You might say that Charlie Strong is the oldest or longest of Gator coaches. Charlie Strong coached under Galen Hall, Gary Darnell, Steve Spurrier, Ron Zook and Urban Meyer. After 27 long years, he has finally earned a long over due head coaching job.
What few seem to realize about Coach Strong is he is and has been a "pioneer" in the world of college football. Ben Volin has the story.
Charlie Strong doesn't want to be known as an African American head football coach.
He doesn't want to be considered a ground-breaker.
All he wants is to be called Coach, like everyone else in the NCAA.
"What you want to do is never put pressure on yourself to be like, 'Hey, you have to be a pioneer,'" Strong said Tuesday.
It took Strong 27 years, but he finally reached the peak of his profession.
The long-time Florida defensive coordinator was hired as Louisville's head coach three weeks ago, ending a frustrating decade of missed opportunities and rumors that his race and interracial marriage prevented him from earning a head coaching job.
Strong spoke Tuesday from New Orleans, where he will coach the No. 5 Gators (12-1) one last time, this Friday, when they play No. 4 Cincinnati (12-0) in the Sugar Bowl.
Several times Strong, 49, has been a finalist — for jobs at Kansas, California and Mississippi State, among others — but every time he walked away empty-handed.
When he took the podium for the first time as a head coach three weeks ago, he broke into tears and had to stop to compose himself several times.
"You're an assistant for so long, you're so close, you're so close, and then bam, it's finally happened," Strong said Tuesday. "You got to pinch yourself, like, 'is this really happening?'" But Strong is not the only African American coach finally receiving a shot to prove himself.
Strong is one of five African Americans to be hired as head coach of an NCAA Football Bowl Subdivision school since Thanksgiving. Virginia hired Mike London, Kansas hired Turner Gill, Memphis hired Larry Porter and Western Kentucky hired Willie Taggart.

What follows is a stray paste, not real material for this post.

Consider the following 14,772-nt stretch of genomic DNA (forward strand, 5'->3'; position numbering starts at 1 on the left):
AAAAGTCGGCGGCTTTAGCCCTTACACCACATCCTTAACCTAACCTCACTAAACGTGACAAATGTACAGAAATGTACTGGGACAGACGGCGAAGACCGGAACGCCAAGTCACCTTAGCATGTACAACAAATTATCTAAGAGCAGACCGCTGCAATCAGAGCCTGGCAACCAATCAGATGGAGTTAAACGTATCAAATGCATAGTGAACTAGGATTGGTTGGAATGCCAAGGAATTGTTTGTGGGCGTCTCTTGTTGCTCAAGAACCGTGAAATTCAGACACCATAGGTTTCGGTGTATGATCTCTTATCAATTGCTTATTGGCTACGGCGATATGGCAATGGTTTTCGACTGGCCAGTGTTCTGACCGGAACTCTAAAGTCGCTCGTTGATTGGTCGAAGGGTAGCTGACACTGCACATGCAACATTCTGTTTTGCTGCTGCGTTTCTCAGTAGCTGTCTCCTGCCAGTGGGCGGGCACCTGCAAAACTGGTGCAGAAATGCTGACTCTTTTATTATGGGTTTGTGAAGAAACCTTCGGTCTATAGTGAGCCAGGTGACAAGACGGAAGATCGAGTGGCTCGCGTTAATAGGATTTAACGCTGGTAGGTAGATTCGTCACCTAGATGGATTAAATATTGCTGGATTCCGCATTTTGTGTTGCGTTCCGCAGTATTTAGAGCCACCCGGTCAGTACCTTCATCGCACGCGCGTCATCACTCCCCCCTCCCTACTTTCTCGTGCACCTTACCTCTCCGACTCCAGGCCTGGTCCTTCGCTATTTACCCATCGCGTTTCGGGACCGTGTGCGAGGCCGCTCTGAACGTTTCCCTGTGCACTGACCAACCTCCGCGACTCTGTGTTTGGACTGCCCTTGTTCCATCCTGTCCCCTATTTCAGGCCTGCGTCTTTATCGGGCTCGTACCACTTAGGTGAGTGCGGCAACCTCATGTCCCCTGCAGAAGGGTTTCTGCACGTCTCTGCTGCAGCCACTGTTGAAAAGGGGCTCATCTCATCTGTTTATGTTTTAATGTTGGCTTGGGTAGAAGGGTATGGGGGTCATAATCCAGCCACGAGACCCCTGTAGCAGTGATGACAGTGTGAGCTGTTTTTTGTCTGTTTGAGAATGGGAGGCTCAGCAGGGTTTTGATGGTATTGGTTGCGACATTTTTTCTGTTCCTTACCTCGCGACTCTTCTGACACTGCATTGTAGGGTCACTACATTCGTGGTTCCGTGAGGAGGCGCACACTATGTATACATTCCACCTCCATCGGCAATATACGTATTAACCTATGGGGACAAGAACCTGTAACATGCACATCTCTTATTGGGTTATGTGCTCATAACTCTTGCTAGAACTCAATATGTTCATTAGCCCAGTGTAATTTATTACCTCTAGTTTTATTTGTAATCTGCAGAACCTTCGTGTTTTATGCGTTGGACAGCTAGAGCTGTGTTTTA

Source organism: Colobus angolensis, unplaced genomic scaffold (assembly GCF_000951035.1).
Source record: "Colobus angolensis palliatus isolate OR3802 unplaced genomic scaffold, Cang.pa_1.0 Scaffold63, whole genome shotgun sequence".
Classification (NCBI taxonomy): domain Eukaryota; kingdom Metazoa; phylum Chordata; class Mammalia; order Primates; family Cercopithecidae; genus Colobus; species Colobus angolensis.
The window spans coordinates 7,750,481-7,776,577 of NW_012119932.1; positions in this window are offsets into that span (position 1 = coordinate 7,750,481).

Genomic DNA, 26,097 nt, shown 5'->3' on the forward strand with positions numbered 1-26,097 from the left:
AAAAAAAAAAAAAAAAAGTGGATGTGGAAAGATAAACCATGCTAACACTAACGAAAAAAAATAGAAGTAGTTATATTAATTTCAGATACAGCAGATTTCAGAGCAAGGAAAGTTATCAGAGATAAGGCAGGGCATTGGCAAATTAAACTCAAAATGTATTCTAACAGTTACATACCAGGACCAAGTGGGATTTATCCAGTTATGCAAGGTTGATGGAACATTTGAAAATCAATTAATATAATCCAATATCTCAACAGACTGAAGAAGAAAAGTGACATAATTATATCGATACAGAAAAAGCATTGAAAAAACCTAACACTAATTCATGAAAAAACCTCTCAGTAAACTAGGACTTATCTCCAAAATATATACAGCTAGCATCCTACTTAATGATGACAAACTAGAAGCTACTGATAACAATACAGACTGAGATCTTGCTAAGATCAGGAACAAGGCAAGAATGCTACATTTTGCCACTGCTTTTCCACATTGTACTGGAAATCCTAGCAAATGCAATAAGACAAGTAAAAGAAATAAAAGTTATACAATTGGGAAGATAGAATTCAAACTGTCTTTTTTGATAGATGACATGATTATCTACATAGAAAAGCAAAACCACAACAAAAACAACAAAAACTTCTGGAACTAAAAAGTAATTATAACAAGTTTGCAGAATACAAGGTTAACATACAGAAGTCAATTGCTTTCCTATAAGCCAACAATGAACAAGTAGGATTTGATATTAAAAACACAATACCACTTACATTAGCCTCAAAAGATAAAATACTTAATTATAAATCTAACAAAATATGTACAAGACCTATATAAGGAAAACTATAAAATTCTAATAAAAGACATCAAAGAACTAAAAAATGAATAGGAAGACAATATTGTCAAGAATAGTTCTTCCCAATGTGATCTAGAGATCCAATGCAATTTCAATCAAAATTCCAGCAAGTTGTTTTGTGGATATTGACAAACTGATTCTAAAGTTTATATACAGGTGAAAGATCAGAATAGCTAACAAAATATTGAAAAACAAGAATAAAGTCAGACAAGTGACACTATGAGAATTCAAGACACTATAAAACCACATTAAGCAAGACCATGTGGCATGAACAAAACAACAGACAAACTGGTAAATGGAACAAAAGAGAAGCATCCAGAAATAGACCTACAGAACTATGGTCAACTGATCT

There are now 11 African American head coaches among the 120 FBS schools, up from just three in 2003.
And for the first time this season, three head coaches of color have led their teams to bowl games — Randy Shannon (Miami), Kevin Sumlin (Houston) and Ken Niumatalolo (Navy).
The association of Black Coaches & Administrators called it a "remarkable" period for African American coaches on its Web site, and that "we are experiencing a watershed of success after a sordid history of disappointments."
"At least we are seeing some evidence of a breakthrough," Floyd Keith, executive director of the association, told Fanhouse.com. "I commend the athletic directors and presidents for being attentive and being inclusive and giving opportunities, which hasn't always been the case."
Before Strong was hired, former NFL coach Tony Dungy railed publicly against NCAA athletic directors for not hiring enough African American head coaches, especially at BCS schools.
"I'm hoping this is a signal," Dungy said of the recent hires. "But … the BCS schools, that's the place we have to look, because that's where you have a chance to win a national championship."
To Strong, it's simply a matter of college football finally reflecting the changes being made in society.
"Look at the new president of the United States," he said.
Of course, some coaches resent the notion that race played any factor in their job search. Gill, formerly the coach at Buffalo, was asked at his introductory press conference three weeks ago if race was a reason it took him so long to earn a job at a BCS school.
"No," he said. "It's all about what's the best fit. Each institution has to do their evaluation process, do it diligently and then find out who is the best guy for that environment and that particular time period. I don't believe in that situation at all."
Florida cornerback Joe Haden said he was happy that Strong finally got the opportunity, but not because of his skin color.
"I'm just proud because Coach Strong is a great coach and because he's a good person," Haden said. "If he was African American, white, black, Chinese — I feel Coach Strong would be a good head coach anywhere."